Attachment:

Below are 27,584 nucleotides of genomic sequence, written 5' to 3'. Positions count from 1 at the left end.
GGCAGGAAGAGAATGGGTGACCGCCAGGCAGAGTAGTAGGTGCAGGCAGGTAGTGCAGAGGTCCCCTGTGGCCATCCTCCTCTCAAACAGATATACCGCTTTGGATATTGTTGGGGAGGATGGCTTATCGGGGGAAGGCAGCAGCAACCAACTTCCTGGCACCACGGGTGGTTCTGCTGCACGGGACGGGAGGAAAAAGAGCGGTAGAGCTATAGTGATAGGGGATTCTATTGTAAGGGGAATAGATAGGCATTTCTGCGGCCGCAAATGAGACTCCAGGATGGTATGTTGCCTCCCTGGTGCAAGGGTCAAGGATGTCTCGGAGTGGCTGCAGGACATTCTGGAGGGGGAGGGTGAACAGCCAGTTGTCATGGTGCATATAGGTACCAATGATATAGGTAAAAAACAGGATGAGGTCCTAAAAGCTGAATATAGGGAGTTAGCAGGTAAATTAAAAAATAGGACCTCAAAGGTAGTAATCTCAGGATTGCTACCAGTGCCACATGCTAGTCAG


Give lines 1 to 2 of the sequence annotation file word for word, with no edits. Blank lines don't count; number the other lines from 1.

Below are 27,584 nucleotides of genomic sequence, written 5' to 3'. Positions count from 1 at the left end.
GGCAGGAAGAGAATGGGTGACCGCCAGGCAGAGTAGTAGGTGCAGGCAGGTAGTGCAGAGGTCCCCTGTGGCCATCCTCCTCTCAAACAGATATACCGCTTTGGATATTGTTGGGGAGGATGGCTTATCGGGGGAAGGCAGCAGCAACCAACTTCCTGGCACCACGGGTGGTTCTGCTGCACGGGACGGGAGGAAAAAGAGCGGTAGAGCTATAGTGATAGGGGATTCTATTGTAAGGGGAATAGATAGGCATTTCTGCGGCCGCAAATGAGACTCCAGGATGGTATGTTGCCTCCCTGGTGCAAGGGTCAAGGATGTCTCGGAGTGGCTGCAGGACATTCTGGAGGGGGAGGGTGAACAGCCAGTTGTCATGGTGCATATAGGTACCAATGATATAGGTAAAAAACAGGATGAGGTCCTAAAAGCTGAATATAGGGAGTTAGCAGGTAAATTAAAAAATAGGACCTCAAAGGTAGTAATCTCAGGATTGCTACCAGTGCCACATGCTAGTCAG